Get this crazy baby off my head!


Pyeng Threadgill

Pyeng Threadgill - Sweet Home: The Music Of Robert Johnson - 2004 - Random Chance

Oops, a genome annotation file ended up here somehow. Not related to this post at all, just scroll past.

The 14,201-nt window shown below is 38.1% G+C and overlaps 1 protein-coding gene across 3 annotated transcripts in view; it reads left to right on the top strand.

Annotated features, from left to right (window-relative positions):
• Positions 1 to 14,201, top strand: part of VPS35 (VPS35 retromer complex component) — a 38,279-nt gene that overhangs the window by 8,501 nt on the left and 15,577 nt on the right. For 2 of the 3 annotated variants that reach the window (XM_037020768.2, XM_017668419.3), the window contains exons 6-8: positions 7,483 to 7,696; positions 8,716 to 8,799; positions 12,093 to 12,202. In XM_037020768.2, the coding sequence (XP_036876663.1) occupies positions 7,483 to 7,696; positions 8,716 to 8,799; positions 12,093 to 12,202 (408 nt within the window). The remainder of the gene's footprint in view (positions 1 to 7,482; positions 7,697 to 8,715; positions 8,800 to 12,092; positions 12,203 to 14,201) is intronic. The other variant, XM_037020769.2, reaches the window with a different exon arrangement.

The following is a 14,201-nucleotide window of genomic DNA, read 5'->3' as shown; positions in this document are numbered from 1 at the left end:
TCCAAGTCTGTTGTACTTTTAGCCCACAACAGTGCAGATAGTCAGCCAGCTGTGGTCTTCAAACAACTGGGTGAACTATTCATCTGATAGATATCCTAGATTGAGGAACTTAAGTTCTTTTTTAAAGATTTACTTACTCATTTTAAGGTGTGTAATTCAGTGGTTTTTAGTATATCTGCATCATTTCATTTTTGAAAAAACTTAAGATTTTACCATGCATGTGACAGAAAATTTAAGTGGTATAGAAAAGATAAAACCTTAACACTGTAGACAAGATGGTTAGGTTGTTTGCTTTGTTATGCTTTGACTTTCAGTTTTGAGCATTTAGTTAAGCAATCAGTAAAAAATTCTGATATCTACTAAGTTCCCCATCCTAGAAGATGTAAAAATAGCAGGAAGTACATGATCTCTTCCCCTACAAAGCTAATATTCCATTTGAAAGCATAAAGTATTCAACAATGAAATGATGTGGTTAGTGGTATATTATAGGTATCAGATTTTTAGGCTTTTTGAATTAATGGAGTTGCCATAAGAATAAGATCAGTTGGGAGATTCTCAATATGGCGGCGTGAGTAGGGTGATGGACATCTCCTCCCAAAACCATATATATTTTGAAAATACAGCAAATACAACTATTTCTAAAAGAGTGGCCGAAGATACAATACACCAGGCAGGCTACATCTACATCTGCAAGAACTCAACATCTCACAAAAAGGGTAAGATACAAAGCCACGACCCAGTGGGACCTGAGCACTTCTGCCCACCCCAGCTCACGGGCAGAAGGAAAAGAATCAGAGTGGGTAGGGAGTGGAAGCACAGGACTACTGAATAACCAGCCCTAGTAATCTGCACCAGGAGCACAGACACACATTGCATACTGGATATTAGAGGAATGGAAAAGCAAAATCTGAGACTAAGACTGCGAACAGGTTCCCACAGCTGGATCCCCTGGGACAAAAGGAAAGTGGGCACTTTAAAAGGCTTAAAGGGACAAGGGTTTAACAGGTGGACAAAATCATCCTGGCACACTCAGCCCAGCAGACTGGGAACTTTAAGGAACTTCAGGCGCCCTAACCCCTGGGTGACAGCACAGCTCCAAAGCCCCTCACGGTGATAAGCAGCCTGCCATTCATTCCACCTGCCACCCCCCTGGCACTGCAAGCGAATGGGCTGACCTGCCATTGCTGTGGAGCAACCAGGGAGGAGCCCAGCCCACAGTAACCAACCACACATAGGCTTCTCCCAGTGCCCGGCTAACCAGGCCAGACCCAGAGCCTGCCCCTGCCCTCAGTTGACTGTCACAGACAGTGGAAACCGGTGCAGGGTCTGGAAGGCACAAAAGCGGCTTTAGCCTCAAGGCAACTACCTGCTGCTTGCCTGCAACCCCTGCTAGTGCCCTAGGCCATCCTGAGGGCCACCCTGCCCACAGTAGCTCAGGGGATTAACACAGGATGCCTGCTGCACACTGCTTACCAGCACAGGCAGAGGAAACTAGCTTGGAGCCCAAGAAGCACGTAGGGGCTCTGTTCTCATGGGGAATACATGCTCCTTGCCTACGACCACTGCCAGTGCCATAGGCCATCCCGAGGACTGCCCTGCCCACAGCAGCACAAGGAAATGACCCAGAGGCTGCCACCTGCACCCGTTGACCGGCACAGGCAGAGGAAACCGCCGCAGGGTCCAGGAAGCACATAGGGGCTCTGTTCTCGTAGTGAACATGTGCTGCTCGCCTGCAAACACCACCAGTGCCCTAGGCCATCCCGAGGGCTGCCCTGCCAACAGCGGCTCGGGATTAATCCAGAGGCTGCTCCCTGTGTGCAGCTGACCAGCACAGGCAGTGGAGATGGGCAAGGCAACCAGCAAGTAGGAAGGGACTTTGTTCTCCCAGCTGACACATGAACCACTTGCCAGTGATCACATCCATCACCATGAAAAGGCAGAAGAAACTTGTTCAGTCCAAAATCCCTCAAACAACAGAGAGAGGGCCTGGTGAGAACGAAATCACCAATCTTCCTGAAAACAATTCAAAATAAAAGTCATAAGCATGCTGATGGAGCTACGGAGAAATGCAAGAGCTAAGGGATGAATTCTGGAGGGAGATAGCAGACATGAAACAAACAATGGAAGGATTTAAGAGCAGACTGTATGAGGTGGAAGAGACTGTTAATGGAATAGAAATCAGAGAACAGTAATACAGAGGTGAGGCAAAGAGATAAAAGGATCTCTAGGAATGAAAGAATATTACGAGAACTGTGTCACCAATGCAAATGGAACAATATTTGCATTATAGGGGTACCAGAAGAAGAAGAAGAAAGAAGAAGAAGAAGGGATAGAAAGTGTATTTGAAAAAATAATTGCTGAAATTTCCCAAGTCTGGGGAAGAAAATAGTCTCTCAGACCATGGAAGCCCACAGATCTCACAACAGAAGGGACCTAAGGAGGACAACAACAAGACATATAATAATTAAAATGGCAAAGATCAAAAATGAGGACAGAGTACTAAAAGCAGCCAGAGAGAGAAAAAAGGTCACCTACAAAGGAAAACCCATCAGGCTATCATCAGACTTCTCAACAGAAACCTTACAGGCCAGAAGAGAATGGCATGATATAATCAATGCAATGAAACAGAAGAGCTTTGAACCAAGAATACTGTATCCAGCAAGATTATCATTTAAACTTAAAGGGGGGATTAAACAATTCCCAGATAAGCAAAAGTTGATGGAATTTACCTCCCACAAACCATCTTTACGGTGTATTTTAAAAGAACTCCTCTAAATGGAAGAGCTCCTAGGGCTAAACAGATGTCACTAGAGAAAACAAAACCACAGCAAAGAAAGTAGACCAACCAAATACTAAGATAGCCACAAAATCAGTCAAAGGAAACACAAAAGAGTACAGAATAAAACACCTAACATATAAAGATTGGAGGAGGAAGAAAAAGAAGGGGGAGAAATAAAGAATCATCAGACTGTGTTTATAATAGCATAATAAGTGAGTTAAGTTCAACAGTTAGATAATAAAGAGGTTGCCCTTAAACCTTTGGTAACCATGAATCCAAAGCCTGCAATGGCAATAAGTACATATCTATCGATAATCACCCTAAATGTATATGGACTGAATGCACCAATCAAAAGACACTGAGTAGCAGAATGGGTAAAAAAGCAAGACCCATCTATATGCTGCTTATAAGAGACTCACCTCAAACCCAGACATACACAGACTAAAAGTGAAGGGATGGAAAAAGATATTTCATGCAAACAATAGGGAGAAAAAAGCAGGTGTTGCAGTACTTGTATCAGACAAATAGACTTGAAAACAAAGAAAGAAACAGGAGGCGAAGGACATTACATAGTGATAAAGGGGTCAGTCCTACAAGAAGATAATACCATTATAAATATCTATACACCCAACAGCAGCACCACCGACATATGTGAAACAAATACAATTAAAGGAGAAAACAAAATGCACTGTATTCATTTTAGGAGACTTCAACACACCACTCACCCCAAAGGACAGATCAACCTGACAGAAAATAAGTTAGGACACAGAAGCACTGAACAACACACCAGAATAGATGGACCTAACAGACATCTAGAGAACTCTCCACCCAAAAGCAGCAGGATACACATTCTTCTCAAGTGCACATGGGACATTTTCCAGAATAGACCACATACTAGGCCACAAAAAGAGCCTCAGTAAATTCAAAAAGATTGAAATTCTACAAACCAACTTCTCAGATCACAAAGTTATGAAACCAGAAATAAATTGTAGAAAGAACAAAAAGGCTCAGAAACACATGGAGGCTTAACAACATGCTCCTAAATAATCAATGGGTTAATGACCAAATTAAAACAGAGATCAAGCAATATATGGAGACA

Singer and arranger Pyeng Threadgill is the daughter of composer, bandleader, and multi-instrumentalist Henry Threadgill and choreographer/dancer Christina Jones, a founding member of the celebrated Urban Bushwomen. Sweet Home offers 11 Robert Johnson tunes in 11 different settings. While more cynical punters and blues purists (ugh) may sigh or wring their hands at such a notion, everyone else can take delight in Threadgill's considerable accomplishment. Unlike mere revivalists like Eric Clapton or Peter Green, Threadgill hears and interprets Johnson's blues as music not of, but for the ages. Certainly she has models here, most notably Cassandra Wilson and Olu Dara, but Threadgill's take on these tunes doesn't attempt to remake them in her image, so much their own. Sweet Home's selections are radical. They take Johnson's songs and strips them of the interpetive, anachronistic baggage that has all but killed the spooky and hedonistic majesty of the originals at the hands of well-meaning but woefully rigid performers. First there's the edgy, swinging jazz read of "Love in Vain," followed by the lean, ragged funk of "Phonograph Blues." The swampy acoustic guitar-and-brass blues of "Milk Cow Calf's Blues" is a nod to earlier times, but feels more like it's being performed in busker style on the lawn of Thompkins Square Park. The lone cello accompaniment (played elegantly by Dana Leong) on "If You've Got a Good Friend" evokes the dignified spirit, if not the timbre, of Nina Simone's ghost, and the jazzed-out, near scatted take on "Dust My Broom," where Threadgill is accompanied only by a double bass and a trap kit, offers the startling—and sometimes hair-raisin— originality of her approach. Likewise the tension between second-line New Orleans rhythms at the heart of "Sweet Home Chicago," where jagged jazz-rock guitar fills are held expertly in the tense grain of Threadgill's voice is jarring, perhaps, but far from unwelcome. She croons, swoons, shouts, growls, whoops, and moans to get these blues across proving in the process that in the current era, these tunes that are enduring to be sure, but they continue to hold a cryptic mystique; they are still alluring because they can be articulated in so many different contexts and retain their seductive power and jagged grace. Threadgill's recorded debut is an auspicious one. She paints her blues shiny black and pushes them headlong into a future where tradition and history are processes of evolution, not quaint curiosities. © Thom Jurek, allmusic.com